It’s been so fascinating—I didn’t expect it to go over quite as well as it has. I didn’t expect there were that many people looking for interior designers. And I have been fortunate enough that either my client service or my aesthetic or something is resonating well with people, and I’ve gotten a lot of referral work and I’ve worked both in Anchorage and Wasilla, so I have jobs in both areas.
It’s important to know what the people are like in your area. For example, in Alaska, every single person is outdoorsy. So if I’m designing something, I’m keeping that in mind: When you come in, where are you dumping your muddy boots and seven parkas and gloves and hat and the dog leash? You have to keep in mind how people live, and come ready with solutions.
How many projects are you typically working on at a time?
Too many—I have 20 active projects right now, all in different stages. That’s been one of my biggest pain points this year, is learning how to properly manage a waitlist. I’m currently booked through June.
Aren’t you a team of one? That’s amazing.
Yeah—who’s the team? You’re talking to her.
Well, that’s not completely true. I have this amazing client service contractor that I work with to help make sure that nothing is slipping through the cracks, and I have hired somebody to help me with my newsletter. But I am actively searching for a design assistant.
What is that client services contractor taking on for you?
She helps me create workflows and realize where I could get help. She’s also helped me put together a welcome packet that answers a lot of the clients’ questions upfront so that I don’t have to do that, and so on. She helps me organize things. It’s a little different than a business coach, but also she does plenty of that. She’s amazing.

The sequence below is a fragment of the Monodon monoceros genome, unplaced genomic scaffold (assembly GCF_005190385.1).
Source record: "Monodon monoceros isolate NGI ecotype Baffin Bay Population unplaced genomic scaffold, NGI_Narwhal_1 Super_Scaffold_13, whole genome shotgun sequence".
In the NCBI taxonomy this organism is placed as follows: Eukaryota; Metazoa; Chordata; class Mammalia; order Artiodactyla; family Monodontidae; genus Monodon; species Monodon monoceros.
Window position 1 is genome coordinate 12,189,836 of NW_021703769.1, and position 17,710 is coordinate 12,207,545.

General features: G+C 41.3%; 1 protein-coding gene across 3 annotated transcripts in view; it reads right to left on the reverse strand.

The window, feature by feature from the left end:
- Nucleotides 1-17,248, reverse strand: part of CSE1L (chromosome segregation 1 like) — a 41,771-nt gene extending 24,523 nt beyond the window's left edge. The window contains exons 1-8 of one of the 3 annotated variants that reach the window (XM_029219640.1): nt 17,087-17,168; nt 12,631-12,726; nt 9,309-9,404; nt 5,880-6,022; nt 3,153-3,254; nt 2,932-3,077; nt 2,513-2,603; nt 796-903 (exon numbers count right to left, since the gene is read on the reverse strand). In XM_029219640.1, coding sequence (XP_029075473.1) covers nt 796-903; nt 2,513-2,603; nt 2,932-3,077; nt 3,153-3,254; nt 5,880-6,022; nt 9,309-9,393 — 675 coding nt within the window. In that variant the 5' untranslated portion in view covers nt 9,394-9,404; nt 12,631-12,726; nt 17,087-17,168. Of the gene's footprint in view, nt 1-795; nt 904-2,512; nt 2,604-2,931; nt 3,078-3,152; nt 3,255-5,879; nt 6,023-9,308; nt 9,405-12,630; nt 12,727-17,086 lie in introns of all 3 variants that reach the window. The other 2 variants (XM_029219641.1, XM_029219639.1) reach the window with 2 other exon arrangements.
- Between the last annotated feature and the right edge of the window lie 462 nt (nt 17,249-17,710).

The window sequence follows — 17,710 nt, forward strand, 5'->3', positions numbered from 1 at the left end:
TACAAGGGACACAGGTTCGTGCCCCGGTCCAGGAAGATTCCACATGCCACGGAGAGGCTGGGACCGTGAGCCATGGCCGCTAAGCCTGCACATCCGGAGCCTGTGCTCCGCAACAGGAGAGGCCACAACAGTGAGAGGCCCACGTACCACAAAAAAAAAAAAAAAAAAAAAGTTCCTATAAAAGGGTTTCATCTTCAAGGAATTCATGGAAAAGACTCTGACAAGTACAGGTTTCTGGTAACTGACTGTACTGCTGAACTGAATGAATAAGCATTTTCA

Is that a long-term relationship, or a finite thing to overhaul systems?
We met through this Pinterest class that we were both taking. It was a little thing like, “Tell us who you are and where you’re from.” And she said what she did as the client experience manager for interior decorators and designers, and I was like, “Oh, wow, I’m going to write her name down.” I had her do an initial assessment, and I loved her work so much that I wanted to bring her on, on a more regular basis.
Has transforming the client experience become more important as you’ve gotten busy, or was that always on your mind?
It’s always been on my radar, because I’ve been in client service my entire life, from growing up in a house seeing my dad’s PR firm to every job I’ve ever had—I worked for Princess Tours in high school, I was in advertising right out of college, and then I owned my own stationery boutique. Everything was client-facing, so I know that part of my business really well, but what I wanted was somebody else to come in and take my general direction, refine it, and give me all the steps that need to happen in between so it’s seamless—so I’m not spending a lot of time reinventing the same email over and over, or touching base along the way. Sometimes these projects can last six months to a year, and you don’t want to lose steam; you want to remain in control and on top of things on the client end. So that was important to me, to make sure that that part of my system is really well honed.
Have you felt the difference as you’ve started to put that into practice?
Oh, yeah, definitely. It makes me feel more in control of what’s happening—I feel like I’m utilizing my systems well. She helped me figure out how long, start to finish, I can work with one client before I can bring on another, and helped me manage that waitlist.
Are you saying no to some projects outright?